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Rami Malek, Carly Chaikin, Portia Doubleday, Martin Wallström, Christian Slater, Michael Cristofer, Stephanie Corneliussen, B. D. Wong, Michel Gill, Gloria Reuben, Ron Cephas Jones, Mr. Robot [Season 1]: follows Elliot – a Cyber Security engineer by day / social vigilante hacker by night – as he’s recruited by a shady anarchist called ‘Mr Robot’. Firstly, the shows gambles everything on a wild main character: an anxious & depressed, socially inept, lonely, mentally unstable, and unsympathetic junkie-hacker! The central plot is told through his paranoid point-of-view, where we hear his thoughts – including some beautiful IT snobbery: “he owns a blackberry” “he likes the music of Josh Groban” / “stupid Marvel movies”. While Malek’s lead performance is outstanding, he’s not alone as the entire show is very well-cast: everyone has a unique look and set of traits & skills – Wallstrom and Slater in particular get a lot of time to shine. The show also looks phenomenal; it’s beautifully shot with lots of bold & striking imagery, vibrant colours, and unorthodox camerawork; like low-level & asymmetrical shots, strong leading lines… you could screenshot almost any moment and hang it on your wall. In fact, the production is so slick that it feels more like a 10-hour long movie. Every character, every sub-plot, almost every scene feels like it’s saying something about our modern way of living; how insipid tech is permeating our lives, and how ‘the masses’ are being exploited. As someone who works in IT I found myself nerding out over accuracy and tech savviness of the show; Hell, even the episode titles like “eps1.0_hellofriend.mov” are smart and cool. As the season marches forward viewers are rewarded with compelling story arcs, Shakespearian twists and turns, and scathing critiques of modern life, big business, & corporate culture. It’s very anti-establishment, and isn’t dumbed down in the slightest. Insightful, intelligent, and crammed with current issues & ‘news story’ plots, Mr Robot is the kind of show that’s setting the bar in terms of style and substance.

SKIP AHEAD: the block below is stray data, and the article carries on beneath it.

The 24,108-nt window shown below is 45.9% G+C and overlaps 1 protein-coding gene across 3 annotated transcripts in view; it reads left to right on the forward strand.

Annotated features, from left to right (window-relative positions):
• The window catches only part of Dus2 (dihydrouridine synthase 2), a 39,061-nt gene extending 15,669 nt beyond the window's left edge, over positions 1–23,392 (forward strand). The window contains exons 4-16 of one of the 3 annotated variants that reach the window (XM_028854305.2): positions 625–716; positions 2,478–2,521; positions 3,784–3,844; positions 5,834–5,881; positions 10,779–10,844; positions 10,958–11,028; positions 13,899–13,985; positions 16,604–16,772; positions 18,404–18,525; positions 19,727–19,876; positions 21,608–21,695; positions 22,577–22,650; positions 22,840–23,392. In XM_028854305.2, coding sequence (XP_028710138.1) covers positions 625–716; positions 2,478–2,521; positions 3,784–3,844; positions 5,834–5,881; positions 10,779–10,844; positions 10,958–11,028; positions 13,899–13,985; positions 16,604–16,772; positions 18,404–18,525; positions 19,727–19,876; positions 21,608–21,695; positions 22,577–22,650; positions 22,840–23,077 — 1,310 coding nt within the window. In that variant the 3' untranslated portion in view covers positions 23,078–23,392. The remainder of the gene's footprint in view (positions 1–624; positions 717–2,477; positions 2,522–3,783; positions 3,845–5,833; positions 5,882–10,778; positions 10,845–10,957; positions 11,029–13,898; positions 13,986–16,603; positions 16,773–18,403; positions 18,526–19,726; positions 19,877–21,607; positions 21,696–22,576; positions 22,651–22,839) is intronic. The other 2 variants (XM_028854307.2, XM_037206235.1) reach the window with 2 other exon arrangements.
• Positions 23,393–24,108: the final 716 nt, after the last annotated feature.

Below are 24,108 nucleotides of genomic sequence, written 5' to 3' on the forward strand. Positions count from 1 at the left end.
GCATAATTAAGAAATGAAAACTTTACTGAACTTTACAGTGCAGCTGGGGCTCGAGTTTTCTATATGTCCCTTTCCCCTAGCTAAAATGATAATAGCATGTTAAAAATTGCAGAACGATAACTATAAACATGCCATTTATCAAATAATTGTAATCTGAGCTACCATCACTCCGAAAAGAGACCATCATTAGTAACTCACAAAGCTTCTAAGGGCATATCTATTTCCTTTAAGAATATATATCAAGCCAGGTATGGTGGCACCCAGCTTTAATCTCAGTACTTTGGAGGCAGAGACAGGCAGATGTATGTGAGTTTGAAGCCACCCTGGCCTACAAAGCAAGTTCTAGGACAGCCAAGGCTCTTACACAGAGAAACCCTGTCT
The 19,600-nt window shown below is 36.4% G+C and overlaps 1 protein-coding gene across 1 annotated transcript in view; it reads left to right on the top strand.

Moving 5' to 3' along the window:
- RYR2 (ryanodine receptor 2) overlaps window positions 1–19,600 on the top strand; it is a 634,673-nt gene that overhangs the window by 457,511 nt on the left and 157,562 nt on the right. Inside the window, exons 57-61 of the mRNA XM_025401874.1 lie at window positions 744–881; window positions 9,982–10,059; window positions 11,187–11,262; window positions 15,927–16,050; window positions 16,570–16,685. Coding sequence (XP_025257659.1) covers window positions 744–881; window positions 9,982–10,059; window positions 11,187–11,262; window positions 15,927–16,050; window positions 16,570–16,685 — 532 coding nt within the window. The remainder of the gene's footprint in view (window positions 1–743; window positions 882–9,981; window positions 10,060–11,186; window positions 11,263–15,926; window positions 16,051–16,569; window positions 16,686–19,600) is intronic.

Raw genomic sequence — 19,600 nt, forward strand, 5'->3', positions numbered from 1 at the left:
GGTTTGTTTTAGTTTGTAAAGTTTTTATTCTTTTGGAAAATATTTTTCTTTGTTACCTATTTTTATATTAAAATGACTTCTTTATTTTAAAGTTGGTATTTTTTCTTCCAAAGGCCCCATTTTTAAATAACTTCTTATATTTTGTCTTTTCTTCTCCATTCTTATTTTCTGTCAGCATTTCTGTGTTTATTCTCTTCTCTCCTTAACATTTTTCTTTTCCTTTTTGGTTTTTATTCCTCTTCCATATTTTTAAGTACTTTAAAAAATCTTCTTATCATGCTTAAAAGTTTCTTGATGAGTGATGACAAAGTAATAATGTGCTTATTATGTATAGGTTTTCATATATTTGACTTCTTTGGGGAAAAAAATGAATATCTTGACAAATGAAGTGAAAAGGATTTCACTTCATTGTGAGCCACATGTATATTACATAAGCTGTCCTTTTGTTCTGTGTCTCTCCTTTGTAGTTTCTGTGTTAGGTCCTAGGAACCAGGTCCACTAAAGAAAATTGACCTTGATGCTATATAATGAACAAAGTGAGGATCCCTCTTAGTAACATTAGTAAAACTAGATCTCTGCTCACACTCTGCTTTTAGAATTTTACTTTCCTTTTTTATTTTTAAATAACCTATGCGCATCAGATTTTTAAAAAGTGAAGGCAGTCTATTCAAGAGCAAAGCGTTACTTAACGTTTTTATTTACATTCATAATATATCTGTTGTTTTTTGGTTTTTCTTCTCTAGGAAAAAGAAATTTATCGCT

Score: 9/10

Rami Malek, Carly Chaikin, Portia Doubleday, Martin Wallström, Christian Slater, Michael Cristofer, Stephanie Corneliussen, B. D. Wong, Michel Gill, Gloria Reuben, Ron Cephas Jones,

Rami Malek, Carly Chaikin, Portia Doubleday, Martin Wallström, Christian Slater, Michael Cristofer, Stephanie Corneliussen, B. D. Wong, Michel Gill, Gloria Reuben, Ron Cephas Jones,

Rami Malek, Carly Chaikin, Portia Doubleday, Martin Wallström, Christian Slater, Michael Cristofer, Stephanie Corneliussen, B. D. Wong, Michel Gill, Gloria Reuben, Ron Cephas Jones,

Rami Malek, Carly Chaikin, Portia Doubleday, Martin Wallström, Christian Slater, Michael Cristofer, Stephanie Corneliussen, B. D. Wong, Michel Gill, Gloria Reuben, Ron Cephas Jones,

 

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Infernal Affairs III: part sequel to number 2, and part semi-prequel to the original movie. The layout of the story in this film is ridiculous: it leaps all over the entire ‘Infernal Affairs’ timeline like a demented flea – so much so that it’s a chore trying to keep track of what’s before, after and between the previous two movies. It also doesn’t help matters that 6 characters have been thrown back on the screen after being killed in the first two movies! It even feels like it’s been directed by someone else, which it hadn’t, but tells us that even the director couldn’t be arsed. The signature moments of flare and tension are replaced with lots of forced, over-egged dramatic moments that rely on swooshy sound effects and slow-mo camera movements to create drama out of nothing. It really feels like IA3 only exists because the first two movies were so successful; it’s clearly retrospectively written, rushed, ill-conceived and a tad cynical. it’s a bit of a crushingly disappointing way of capping off a brilliant first and decent second film.

Score: 2.510